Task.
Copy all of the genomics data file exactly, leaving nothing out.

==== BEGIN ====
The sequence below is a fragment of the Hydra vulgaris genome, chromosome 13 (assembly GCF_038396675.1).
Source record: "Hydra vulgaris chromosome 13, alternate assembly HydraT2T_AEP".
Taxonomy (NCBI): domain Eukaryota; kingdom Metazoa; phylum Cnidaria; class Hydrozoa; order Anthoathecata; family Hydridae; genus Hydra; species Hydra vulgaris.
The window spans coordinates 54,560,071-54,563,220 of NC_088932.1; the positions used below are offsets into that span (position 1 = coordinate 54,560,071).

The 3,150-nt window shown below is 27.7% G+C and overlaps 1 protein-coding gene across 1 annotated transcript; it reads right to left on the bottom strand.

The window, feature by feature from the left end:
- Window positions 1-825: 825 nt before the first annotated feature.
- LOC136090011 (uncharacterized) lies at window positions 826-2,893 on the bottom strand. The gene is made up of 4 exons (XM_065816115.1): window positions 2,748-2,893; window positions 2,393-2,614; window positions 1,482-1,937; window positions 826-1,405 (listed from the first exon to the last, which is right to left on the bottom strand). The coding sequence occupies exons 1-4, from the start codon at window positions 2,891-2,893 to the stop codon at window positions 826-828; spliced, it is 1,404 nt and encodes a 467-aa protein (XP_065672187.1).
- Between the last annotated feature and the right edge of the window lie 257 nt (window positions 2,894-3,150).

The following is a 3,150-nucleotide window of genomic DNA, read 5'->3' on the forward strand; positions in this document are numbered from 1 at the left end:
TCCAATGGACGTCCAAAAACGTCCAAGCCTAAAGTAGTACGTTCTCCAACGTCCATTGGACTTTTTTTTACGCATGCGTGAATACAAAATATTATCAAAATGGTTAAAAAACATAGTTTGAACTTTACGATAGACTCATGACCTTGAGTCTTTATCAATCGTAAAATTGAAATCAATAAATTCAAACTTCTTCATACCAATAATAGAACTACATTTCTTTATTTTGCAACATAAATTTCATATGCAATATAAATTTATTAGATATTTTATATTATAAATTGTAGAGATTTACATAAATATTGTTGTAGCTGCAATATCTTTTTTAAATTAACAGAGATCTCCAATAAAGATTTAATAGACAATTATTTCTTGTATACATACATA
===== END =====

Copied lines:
The sequence below is a fragment of the Hydra vulgaris genome, chromosome 13 (assembly GCF_038396675.1).
Source record: "Hydra vulgaris chromosome 13, alternate assembly HydraT2T_AEP".
Taxonomy (NCBI): domain Eukaryota; kingdom Metazoa; phylum Cnidaria; class Hydrozoa; order Anthoathecata; family Hydridae; genus Hydra; species Hydra vulgaris.
The window spans coordinates 54,560,071-54,563,220 of NC_088932.1; the positions used below are offsets into that span (position 1 = coordinate 54,560,071).

The 3,150-nt window shown below is 27.7% G+C and overlaps 1 protein-coding gene across 1 annotated transcript; it reads right to left on the bottom strand.

The window, feature by feature from the left end:
- Window positions 1-825: 825 nt before the first annotated feature.
- LOC136090011 (uncharacterized) lies at window positions 826-2,893 on the bottom strand. The gene is made up of 4 exons (XM_065816115.1): window positions 2,748-2,893; window positions 2,393-2,614; window positions 1,482-1,937; window positions 826-1,405 (listed from the first exon to the last, which is right to left on the bottom strand). The coding sequence occupies exons 1-4, from the start codon at window positions 2,891-2,893 to the stop codon at window positions 826-828; spliced, it is 1,404 nt and encodes a 467-aa protein (XP_065672187.1).
- Between the last annotated feature and the right edge of the window lie 257 nt (window positions 2,894-3,150).

The following is a 3,150-nucleotide window of genomic DNA, read 5'->3' on the forward strand; positions in this document are numbered from 1 at the left end:
TCCAATGGACGTCCAAAAACGTCCAAGCCTAAAGTAGTACGTTCTCCAACGTCCATTGGACTTTTTTTTACGCATGCGTGAATACAAAATATTATCAAAATGGTTAAAAAACATAGTTTGAACTTTACGATAGACTCATGACCTTGAGTCTTTATCAATCGTAAAATTGAAATCAATAAATTCAAACTTCTTCATACCAATAATAGAACTACATTTCTTTATTTTGCAACATAAATTTCATATGCAATATAAATTTATTAGATATTTTATATTATAAATTGTAGAGATTTACATAAATATTGTTGTAGCTGCAATATCTTTTTTAAATTAACAGAGATCTCCAATAAAGATTTAATAGACAATTATTTCTTGTATACATACATA